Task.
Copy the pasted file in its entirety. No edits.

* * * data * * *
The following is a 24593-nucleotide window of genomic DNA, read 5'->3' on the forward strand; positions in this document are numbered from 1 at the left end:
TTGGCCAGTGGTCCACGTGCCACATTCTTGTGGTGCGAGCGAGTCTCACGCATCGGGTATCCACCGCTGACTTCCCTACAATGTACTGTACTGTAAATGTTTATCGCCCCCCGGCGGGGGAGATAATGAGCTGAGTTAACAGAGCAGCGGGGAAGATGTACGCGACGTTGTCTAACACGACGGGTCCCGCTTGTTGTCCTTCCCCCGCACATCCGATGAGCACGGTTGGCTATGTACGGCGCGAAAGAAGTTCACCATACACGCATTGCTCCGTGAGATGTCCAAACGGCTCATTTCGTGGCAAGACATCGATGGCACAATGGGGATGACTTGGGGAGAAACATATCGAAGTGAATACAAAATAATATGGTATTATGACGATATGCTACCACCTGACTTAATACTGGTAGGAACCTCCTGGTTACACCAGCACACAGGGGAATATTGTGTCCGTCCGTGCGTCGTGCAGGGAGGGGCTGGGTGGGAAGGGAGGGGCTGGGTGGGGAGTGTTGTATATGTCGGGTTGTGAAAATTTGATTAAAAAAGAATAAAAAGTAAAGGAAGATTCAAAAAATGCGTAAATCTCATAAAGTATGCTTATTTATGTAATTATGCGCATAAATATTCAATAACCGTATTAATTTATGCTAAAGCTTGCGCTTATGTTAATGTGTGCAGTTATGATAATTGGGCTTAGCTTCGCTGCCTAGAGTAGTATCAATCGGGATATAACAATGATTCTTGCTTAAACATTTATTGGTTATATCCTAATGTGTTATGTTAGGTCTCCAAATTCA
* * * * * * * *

The following is a 24593-nucleotide window of genomic DNA, read 5'->3' on the forward strand; positions in this document are numbered from 1 at the left end:
TTGGCCAGTGGTCCACGTGCCACATTCTTGTGGTGCGAGCGAGTCTCACGCATCGGGTATCCACCGCTGACTTCCCTACAATGTACTGTACTGTAAATGTTTATCGCCCCCCGGCGGGGGAGATAATGAGCTGAGTTAACAGAGCAGCGGGGAAGATGTACGCGACGTTGTCTAACACGACGGGTCCCGCTTGTTGTCCTTCCCCCGCACATCCGATGAGCACGGTTGGCTATGTACGGCGCGAAAGAAGTTCACCATACACGCATTGCTCCGTGAGATGTCCAAACGGCTCATTTCGTGGCAAGACATCGATGGCACAATGGGGATGACTTGGGGAGAAACATATCGAAGTGAATACAAAATAATATGGTATTATGACGATATGCTACCACCTGACTTAATACTGGTAGGAACCTCCTGGTTACACCAGCACACAGGGGAATATTGTGTCCGTCCGTGCGTCGTGCAGGGAGGGGCTGGGTGGGAAGGGAGGGGCTGGGTGGGGAGTGTTGTATATGTCGGGTTGTGAAAATTTGATTAAAAAAGAATAAAAAGTAAAGGAAGATTCAAAAAATGCGTAAATCTCATAAAGTATGCTTATTTATGTAATTATGCGCATAAATATTCAATAACCGTATTAATTTATGCTAAAGCTTGCGCTTATGTTAATGTGTGCAGTTATGATAATTGGGCTTAGCTTCGCTGCCTAGAGTAGTATCAATCGGGATATAACAATGATTCTTGCTTAAACATTTATTGGTTATATCCTAATGTGTTATGTTAGGTCTCCAAATTCA